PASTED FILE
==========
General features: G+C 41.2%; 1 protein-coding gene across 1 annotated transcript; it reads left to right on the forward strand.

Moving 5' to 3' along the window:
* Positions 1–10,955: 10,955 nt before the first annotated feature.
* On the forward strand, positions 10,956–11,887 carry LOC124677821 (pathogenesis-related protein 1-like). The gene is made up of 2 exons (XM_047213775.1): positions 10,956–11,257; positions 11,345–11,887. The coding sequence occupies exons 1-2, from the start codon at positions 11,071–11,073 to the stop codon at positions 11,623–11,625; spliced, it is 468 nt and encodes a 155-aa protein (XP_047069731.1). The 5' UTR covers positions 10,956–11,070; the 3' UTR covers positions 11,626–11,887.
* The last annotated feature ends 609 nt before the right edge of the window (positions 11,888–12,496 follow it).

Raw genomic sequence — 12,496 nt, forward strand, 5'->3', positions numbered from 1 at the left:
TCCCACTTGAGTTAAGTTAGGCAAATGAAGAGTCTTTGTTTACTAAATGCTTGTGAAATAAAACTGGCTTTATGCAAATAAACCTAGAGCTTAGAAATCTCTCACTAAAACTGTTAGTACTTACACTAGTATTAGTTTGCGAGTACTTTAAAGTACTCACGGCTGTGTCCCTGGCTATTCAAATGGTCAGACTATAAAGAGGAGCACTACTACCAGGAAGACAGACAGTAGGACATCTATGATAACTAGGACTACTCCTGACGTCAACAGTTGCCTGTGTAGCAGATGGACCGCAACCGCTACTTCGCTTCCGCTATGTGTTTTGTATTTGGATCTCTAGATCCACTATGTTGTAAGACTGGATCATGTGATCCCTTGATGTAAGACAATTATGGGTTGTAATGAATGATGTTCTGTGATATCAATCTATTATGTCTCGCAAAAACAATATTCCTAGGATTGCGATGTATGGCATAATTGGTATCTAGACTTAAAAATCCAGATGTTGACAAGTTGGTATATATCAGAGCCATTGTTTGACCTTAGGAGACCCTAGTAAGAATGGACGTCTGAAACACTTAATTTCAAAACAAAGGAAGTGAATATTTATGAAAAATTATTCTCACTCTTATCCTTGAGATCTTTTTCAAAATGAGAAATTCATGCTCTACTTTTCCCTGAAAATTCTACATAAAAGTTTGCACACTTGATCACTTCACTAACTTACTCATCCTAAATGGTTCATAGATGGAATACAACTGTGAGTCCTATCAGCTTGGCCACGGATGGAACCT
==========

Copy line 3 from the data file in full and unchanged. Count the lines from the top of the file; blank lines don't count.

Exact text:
* Positions 1–10,955: 10,955 nt before the first annotated feature.